Life insurance fraud costs the industry hundreds of millions of dollars each year, and it can burden family members with an agonizing set of circumstances. It often involves deceiving family members or business partners, and among those horrors, it translates to higher rates for honest policyholders.
In once case, a woman and her husband found that their son had somehow managed to change the ownership names and beneficiary on a life insurance policy. She and her late husband purchased the policy in 1961.
“Jean” says that, when each of the couple’s three children was born, she and her husband purchased a life insurance policy for them.
The first life policy was purchased in 1954. Jean later discovered that following the death of her husband in 2006, a review of the policies by her estate attorney discovered that his policy had been fraudulently changed.
The ownership and beneficiary names were changed – by her son and his son who named themselves as the owner and beneficiary.
She says her insurance company was notified immediately and she reported the fraudulent change in names. The company then requested a formal written letter explaining the fraudulent incident, but the damage had been done to the family regardless of the outcome.
There are five common types of life insurance fraud:
Stranger-Owned Life Insurance
This is when a stranger owns the policy on someone’s life. It is one of the biggest scams out there right now. The insurance is purchased in the intent of eventually transferring ownership to a third party, typically investors.
This is when an agent offers a “better” but more expensive policy to current policyholder. In reality, there is little to no difference between the two other than the fact that the agent will collect a nice commission.
Fraud like this involves an agent increasing your net worth, making it appear that you can afford a bigger annuity. As a result, you may have to pay a large surrender fee in order to access your money.
A common but rather difficult type of fraud to execute is faking the death of someone who is insured. The person could still be alive or is some cases never even existed. Some people go to extremes measures to execute this, such as staged funeral and forging a death certificate.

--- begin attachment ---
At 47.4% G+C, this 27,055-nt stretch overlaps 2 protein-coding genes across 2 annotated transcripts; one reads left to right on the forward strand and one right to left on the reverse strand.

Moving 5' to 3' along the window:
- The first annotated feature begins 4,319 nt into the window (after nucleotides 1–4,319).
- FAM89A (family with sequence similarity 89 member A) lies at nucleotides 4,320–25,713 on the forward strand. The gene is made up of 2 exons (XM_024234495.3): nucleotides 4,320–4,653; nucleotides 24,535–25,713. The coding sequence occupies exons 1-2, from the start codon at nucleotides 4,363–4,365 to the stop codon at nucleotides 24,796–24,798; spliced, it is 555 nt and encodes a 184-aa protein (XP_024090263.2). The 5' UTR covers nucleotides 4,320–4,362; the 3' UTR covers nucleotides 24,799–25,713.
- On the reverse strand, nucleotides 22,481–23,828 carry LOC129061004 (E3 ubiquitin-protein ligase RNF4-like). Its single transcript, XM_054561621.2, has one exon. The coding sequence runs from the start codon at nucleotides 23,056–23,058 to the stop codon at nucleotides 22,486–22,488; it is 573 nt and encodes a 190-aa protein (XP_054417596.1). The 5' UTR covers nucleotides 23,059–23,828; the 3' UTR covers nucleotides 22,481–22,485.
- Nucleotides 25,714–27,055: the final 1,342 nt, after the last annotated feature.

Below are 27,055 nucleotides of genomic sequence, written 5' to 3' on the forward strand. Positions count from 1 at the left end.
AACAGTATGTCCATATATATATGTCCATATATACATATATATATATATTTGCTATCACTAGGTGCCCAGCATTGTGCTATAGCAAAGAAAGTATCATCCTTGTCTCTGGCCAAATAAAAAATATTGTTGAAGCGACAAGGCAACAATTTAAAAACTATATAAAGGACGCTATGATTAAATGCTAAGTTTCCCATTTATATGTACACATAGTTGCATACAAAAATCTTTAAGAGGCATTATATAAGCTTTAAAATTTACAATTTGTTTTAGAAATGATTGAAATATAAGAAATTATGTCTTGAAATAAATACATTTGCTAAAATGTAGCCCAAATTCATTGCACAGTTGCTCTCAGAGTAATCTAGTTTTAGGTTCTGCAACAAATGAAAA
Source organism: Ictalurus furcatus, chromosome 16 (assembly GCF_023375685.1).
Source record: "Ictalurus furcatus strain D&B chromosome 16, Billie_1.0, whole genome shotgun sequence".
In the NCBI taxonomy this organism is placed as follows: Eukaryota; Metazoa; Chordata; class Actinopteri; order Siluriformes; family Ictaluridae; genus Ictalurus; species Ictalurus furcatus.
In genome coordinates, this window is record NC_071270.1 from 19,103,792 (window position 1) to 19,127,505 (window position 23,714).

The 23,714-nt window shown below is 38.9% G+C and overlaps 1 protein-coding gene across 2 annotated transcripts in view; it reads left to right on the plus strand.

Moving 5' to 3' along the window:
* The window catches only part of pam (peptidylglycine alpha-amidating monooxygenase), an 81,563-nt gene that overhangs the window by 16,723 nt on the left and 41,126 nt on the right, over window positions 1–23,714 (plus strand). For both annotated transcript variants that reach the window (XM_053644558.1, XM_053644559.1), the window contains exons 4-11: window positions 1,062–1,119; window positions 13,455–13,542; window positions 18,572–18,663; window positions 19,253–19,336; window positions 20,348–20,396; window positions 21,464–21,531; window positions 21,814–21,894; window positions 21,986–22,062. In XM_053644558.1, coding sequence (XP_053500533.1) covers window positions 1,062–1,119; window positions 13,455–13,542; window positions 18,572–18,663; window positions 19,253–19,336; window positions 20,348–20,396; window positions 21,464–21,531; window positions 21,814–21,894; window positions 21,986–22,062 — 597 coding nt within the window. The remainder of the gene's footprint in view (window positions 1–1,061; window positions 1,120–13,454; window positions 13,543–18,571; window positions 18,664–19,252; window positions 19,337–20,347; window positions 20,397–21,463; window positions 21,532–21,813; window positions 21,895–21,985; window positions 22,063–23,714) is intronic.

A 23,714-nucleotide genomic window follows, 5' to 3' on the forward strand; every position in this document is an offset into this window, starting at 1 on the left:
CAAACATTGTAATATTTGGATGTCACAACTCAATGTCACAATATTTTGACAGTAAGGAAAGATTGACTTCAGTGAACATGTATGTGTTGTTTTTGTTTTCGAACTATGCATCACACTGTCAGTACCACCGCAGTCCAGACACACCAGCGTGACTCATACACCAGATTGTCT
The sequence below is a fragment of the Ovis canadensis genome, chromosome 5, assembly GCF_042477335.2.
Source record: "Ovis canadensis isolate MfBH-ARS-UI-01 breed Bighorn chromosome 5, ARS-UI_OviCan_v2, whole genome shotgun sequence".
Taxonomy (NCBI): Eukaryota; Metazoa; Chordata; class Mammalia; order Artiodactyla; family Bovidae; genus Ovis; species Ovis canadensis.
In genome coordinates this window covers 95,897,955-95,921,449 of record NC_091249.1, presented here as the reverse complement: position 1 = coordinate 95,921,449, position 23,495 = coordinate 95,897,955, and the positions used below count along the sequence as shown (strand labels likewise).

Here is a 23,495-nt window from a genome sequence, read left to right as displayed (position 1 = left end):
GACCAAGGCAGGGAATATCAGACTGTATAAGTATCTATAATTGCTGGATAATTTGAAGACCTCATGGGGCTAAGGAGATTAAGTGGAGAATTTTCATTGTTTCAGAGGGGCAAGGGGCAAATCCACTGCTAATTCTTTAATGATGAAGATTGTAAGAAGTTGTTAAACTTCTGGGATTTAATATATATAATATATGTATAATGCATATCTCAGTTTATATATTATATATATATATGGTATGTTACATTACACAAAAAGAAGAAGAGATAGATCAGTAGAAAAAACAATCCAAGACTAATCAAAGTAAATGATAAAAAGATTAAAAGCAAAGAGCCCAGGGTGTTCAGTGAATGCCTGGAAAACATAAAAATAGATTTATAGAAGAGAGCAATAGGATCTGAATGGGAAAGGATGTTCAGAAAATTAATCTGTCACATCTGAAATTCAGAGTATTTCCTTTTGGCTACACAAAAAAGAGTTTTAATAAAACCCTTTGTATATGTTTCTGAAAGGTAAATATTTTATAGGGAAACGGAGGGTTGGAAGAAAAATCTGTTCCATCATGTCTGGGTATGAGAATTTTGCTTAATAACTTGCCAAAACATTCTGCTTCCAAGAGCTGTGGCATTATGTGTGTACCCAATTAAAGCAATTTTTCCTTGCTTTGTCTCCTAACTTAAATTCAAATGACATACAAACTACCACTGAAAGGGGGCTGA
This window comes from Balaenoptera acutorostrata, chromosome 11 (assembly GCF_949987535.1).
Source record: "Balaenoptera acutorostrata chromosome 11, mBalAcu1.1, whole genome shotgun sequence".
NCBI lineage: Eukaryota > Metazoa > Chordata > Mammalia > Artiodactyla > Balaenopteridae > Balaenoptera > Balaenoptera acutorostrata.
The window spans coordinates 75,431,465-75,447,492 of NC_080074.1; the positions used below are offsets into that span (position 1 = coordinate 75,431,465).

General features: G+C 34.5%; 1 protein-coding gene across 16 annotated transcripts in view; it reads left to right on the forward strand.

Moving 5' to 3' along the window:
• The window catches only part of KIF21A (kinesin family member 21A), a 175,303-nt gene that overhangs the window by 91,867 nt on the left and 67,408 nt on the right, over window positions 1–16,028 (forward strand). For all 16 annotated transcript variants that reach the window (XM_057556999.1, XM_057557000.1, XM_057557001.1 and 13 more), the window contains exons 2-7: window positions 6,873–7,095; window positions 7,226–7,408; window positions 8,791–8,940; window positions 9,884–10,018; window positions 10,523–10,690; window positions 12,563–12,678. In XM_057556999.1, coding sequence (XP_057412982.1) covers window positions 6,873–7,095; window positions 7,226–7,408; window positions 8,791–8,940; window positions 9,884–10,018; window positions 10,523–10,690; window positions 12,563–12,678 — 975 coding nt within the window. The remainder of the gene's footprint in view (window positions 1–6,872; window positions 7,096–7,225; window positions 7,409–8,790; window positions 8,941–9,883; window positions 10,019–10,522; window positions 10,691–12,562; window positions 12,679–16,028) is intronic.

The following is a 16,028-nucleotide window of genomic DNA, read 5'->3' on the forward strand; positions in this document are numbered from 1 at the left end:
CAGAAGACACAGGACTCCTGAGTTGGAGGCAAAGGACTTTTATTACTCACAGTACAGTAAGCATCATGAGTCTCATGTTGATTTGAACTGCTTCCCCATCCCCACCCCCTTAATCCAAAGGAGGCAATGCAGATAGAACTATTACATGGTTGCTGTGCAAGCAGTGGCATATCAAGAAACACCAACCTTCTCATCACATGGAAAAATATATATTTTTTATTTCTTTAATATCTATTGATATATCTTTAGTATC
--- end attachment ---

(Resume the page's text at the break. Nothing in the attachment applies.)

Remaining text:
Bait and Switch
In this scenario, you believe you are getting one type of insurance but soon find out that you are purchasing life insurance. The commission on life insurance is higher than most other types of insurance.
Before purchasing any type of life insurance, make sure you are going through a reputable company and you understand what you are getting. Investing in life insurance is an excellent way to protect you and your family in the future. If you treat purchasing life insurance like any other major decision, you shouldn’t run into any problems.
By Tony Steuer, CLU, LA, CPFFE
Tony Steuer is an author and advocate for financial preparedness. Tony Steuer, CLU, LA, CPFFE, helps people make sense of the financial world in a way that’s easy for them to understand. His books including, “GET READY!,” “Insurance Made Easy,” and “Questions and Answers on Life Insurance,” have won numerous awards. Tony is the founder of the GET READY! Initiative which includes the GET READY! financial organization system, the GET READY! Financial Preparedness Club, GET READY! Podcast, and the GET READY! Financial Principles, a best practices playbook for the financial services industry. Tony served as long-term member of the California Department of Insurance Curriculum Board. Tony is regularly featured in the media including the New York Times, the Washington Post, Fast Company, and other media. He has also appeared as a guest on television shows, such as ABC’s “Seven on Your Side.” Visit https://tonysteuer.com/ to join the GET READY! Financial Preparedness Club and access free resources.